One of the most memorable parties of my entire life, let alone my teenage years, was held there. Tomata and Gear threw the bash for Blondie and The Ramones, both in residence at The Whisky that week.  It was absolute chaos: the ceilings were festooned with  pink, yellow and blue crepe paper streamers, the type that would be a child’s birthday party, and the house was so packed, the wait for the lone bathroom was about forty five minutes long.  Sixties 45’s were blaring from the living room, and furniture was being knocked over while people danced. Looking like a carnival sideshow act, tiny round Chloe was doing a wild Frug with Joey Ramone. The Screamers were serving Sangria punch, which had probably been made with Thunderbird or Night Train; it was in a huge, bottomless bowl and everyone attending was drunk beyond belief. I was with Randy Kaye, my punk rock fanzine  Lobotomy co-editor, our friend Lisa Curland (whom Kim Fowley always called “Devil Worship”) and my roommate Brian Tristan, who later changed his name to Kid Congo Powers when he joined The Cramps…we were all out of our minds on acid. Phast Phreddie of the fanzine Backdoor Man was spinning records. I remember being impressed that Warhol  star Mary Woronov was there, she was so glamorous, all cheekbones and tawny hair.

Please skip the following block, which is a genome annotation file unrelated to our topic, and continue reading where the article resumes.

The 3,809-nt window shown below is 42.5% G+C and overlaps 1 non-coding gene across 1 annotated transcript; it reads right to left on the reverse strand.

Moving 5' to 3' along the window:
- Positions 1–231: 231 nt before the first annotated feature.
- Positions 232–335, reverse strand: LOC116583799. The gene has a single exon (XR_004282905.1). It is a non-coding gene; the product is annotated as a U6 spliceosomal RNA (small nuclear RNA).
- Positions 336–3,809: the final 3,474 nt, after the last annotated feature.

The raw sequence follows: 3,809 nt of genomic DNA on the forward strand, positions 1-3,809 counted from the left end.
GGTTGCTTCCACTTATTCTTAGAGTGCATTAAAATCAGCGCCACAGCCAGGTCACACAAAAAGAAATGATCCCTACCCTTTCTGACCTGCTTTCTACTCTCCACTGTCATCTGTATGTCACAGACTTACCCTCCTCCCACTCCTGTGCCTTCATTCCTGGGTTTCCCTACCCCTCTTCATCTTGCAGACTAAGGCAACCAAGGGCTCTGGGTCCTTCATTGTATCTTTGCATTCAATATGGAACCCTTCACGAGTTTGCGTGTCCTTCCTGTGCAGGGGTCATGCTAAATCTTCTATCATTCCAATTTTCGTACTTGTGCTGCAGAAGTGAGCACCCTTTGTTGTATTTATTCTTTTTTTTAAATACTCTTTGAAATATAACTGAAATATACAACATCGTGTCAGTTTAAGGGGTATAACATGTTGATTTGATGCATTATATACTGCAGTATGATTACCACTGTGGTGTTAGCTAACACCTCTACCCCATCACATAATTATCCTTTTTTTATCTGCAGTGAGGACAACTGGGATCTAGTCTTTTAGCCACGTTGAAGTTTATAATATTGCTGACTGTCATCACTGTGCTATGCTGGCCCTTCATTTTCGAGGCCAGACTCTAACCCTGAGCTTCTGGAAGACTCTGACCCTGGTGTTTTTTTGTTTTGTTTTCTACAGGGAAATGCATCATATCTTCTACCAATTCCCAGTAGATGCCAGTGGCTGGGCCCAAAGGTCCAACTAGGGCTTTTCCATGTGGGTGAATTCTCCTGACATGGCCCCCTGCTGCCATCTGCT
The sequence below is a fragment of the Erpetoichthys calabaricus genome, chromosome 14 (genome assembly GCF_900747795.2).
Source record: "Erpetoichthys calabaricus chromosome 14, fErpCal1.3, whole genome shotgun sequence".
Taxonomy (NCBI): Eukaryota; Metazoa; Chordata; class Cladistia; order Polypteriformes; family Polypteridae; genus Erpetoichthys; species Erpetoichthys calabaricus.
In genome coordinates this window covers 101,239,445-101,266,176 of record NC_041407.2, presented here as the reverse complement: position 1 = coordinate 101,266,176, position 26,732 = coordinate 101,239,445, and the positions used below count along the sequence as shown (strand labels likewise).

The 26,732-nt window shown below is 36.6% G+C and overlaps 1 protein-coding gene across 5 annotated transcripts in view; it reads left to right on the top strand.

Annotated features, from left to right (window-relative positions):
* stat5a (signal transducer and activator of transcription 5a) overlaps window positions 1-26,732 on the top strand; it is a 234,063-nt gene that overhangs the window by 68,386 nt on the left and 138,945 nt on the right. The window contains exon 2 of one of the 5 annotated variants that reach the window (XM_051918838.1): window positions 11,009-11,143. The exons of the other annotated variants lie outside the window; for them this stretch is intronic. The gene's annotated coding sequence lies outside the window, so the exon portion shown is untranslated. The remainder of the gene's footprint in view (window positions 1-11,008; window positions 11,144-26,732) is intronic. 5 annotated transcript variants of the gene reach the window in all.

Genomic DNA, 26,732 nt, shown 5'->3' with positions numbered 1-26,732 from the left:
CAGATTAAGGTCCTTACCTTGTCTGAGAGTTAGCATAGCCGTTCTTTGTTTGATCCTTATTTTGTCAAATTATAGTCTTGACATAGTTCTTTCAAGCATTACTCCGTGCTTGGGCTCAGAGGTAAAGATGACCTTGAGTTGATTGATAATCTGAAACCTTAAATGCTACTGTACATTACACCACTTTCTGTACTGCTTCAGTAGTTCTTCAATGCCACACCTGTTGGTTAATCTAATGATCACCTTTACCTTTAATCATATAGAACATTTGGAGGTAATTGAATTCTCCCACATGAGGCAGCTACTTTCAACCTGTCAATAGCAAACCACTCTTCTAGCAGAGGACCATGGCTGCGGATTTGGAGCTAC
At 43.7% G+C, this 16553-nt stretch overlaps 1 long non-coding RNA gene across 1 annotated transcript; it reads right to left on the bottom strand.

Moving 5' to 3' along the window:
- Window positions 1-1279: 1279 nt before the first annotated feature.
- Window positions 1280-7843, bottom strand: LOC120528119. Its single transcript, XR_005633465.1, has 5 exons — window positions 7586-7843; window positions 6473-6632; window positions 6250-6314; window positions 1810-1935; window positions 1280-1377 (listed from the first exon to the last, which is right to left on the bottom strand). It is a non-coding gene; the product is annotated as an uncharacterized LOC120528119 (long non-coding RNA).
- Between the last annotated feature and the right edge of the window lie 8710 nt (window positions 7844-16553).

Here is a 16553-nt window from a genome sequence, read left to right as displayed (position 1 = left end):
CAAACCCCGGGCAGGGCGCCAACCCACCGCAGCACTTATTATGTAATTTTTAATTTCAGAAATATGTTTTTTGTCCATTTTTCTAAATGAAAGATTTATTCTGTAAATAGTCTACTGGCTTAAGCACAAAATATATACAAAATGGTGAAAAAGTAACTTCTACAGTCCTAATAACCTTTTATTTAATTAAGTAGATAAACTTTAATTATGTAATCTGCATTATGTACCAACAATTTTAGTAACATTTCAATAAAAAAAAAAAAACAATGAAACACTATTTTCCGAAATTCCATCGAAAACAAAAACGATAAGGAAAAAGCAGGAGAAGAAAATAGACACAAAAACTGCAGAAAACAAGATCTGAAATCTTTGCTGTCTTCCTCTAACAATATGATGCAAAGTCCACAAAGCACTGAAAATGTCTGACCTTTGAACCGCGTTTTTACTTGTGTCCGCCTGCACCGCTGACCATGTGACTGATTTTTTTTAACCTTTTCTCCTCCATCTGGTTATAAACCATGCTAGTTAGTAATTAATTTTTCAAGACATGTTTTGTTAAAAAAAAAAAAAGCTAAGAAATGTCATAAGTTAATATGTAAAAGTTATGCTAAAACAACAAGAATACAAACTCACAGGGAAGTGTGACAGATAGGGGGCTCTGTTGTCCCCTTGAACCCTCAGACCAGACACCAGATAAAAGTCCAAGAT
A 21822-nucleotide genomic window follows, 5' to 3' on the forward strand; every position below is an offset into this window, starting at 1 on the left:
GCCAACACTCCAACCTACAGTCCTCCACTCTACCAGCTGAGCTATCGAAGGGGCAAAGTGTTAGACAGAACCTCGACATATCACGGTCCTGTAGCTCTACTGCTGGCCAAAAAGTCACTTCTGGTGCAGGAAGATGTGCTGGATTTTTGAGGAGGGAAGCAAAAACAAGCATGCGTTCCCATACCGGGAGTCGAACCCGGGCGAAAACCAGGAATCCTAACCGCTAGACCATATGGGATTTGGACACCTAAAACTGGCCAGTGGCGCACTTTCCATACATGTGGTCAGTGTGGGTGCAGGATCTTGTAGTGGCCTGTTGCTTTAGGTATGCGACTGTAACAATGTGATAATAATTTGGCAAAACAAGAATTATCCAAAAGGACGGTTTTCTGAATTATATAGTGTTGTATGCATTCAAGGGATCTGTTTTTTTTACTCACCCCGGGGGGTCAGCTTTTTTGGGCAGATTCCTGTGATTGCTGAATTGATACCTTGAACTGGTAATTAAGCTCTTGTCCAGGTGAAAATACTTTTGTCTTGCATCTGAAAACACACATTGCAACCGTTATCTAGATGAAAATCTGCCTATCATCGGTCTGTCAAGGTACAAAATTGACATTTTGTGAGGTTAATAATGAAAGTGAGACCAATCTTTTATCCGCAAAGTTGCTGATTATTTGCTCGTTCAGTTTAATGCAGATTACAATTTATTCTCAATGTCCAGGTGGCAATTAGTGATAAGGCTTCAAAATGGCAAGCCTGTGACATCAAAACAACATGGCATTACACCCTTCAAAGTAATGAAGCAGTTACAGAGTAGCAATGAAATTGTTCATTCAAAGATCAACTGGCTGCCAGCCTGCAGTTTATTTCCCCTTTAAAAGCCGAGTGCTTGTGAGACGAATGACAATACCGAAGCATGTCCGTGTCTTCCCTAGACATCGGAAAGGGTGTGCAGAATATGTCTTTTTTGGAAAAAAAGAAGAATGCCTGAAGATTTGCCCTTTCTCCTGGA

Randy, Lisa, Kid/Brian and I  all somehow wound up in the backyard, smoking a joint in the bushes with Dee Dee Ramone and Debbie Harry, who was so high that she stumbled and almost fell over as I passed her the joint. Trying to pretend she wasn’t so wasted that she’d lost her balance, she giggled and said,

   “Ohhh…I was just… smellin’ that tree!